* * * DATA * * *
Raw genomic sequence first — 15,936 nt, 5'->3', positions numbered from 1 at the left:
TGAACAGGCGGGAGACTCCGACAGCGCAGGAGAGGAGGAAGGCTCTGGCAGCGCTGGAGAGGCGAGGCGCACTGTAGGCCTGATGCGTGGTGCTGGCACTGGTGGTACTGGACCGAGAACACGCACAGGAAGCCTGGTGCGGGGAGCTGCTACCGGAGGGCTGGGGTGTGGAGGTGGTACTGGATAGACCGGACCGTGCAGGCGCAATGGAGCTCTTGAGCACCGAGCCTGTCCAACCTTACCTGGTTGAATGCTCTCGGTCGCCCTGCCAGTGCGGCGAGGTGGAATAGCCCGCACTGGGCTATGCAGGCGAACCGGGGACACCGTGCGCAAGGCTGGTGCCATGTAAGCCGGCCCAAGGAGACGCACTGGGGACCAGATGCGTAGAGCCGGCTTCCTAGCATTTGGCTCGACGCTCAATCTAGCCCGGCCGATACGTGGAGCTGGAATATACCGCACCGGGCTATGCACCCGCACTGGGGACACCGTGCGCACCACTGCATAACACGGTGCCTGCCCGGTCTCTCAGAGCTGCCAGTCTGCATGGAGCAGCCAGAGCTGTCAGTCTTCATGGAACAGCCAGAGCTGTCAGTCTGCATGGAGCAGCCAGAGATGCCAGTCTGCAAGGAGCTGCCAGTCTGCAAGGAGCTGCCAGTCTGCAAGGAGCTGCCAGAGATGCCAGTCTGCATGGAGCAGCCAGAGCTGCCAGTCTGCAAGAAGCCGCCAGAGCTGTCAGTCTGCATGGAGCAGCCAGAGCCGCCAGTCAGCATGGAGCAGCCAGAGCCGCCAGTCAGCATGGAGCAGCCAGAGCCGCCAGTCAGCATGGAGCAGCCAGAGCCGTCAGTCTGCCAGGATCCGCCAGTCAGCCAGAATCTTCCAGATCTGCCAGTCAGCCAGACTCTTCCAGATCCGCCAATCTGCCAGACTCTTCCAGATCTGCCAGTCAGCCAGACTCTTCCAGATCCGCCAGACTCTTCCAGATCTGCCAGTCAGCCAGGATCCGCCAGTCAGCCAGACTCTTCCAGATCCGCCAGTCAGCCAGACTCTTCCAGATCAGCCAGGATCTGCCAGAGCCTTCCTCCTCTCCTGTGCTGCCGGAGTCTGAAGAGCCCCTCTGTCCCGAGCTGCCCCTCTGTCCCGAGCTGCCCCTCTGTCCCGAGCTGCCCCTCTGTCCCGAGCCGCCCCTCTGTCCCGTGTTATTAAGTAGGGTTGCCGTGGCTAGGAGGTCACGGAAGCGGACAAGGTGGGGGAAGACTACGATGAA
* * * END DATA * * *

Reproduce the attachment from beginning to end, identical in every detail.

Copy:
Raw genomic sequence first — 15,936 nt, 5'->3', positions numbered from 1 at the left:
TGAACAGGCGGGAGACTCCGACAGCGCAGGAGAGGAGGAAGGCTCTGGCAGCGCTGGAGAGGCGAGGCGCACTGTAGGCCTGATGCGTGGTGCTGGCACTGGTGGTACTGGACCGAGAACACGCACAGGAAGCCTGGTGCGGGGAGCTGCTACCGGAGGGCTGGGGTGTGGAGGTGGTACTGGATAGACCGGACCGTGCAGGCGCAATGGAGCTCTTGAGCACCGAGCCTGTCCAACCTTACCTGGTTGAATGCTCTCGGTCGCCCTGCCAGTGCGGCGAGGTGGAATAGCCCGCACTGGGCTATGCAGGCGAACCGGGGACACCGTGCGCAAGGCTGGTGCCATGTAAGCCGGCCCAAGGAGACGCACTGGGGACCAGATGCGTAGAGCCGGCTTCCTAGCATTTGGCTCGACGCTCAATCTAGCCCGGCCGATACGTGGAGCTGGAATATACCGCACCGGGCTATGCACCCGCACTGGGGACACCGTGCGCACCACTGCATAACACGGTGCCTGCCCGGTCTCTCAGAGCTGCCAGTCTGCATGGAGCAGCCAGAGCTGTCAGTCTTCATGGAACAGCCAGAGCTGTCAGTCTGCATGGAGCAGCCAGAGATGCCAGTCTGCAAGGAGCTGCCAGTCTGCAAGGAGCTGCCAGTCTGCAAGGAGCTGCCAGAGATGCCAGTCTGCATGGAGCAGCCAGAGCTGCCAGTCTGCAAGAAGCCGCCAGAGCTGTCAGTCTGCATGGAGCAGCCAGAGCCGCCAGTCAGCATGGAGCAGCCAGAGCCGCCAGTCAGCATGGAGCAGCCAGAGCCGCCAGTCAGCATGGAGCAGCCAGAGCCGTCAGTCTGCCAGGATCCGCCAGTCAGCCAGAATCTTCCAGATCTGCCAGTCAGCCAGACTCTTCCAGATCCGCCAATCTGCCAGACTCTTCCAGATCTGCCAGTCAGCCAGACTCTTCCAGATCCGCCAGACTCTTCCAGATCTGCCAGTCAGCCAGGATCCGCCAGTCAGCCAGACTCTTCCAGATCCGCCAGTCAGCCAGACTCTTCCAGATCAGCCAGGATCTGCCAGAGCCTTCCTCCTCTCCTGTGCTGCCGGAGTCTGAAGAGCCCCTCTGTCCCGAGCTGCCCCTCTGTCCCGAGCTGCCCCTCTGTCCCGAGCTGCCCCTCTGTCCCGAGCCGCCCCTCTGTCCCGTGTTATTAAGTAGGGTTGCCGTGGCTAGGAGGTCACGGAAGCGGACAAGGTGGGGGAAGACTACGATGAA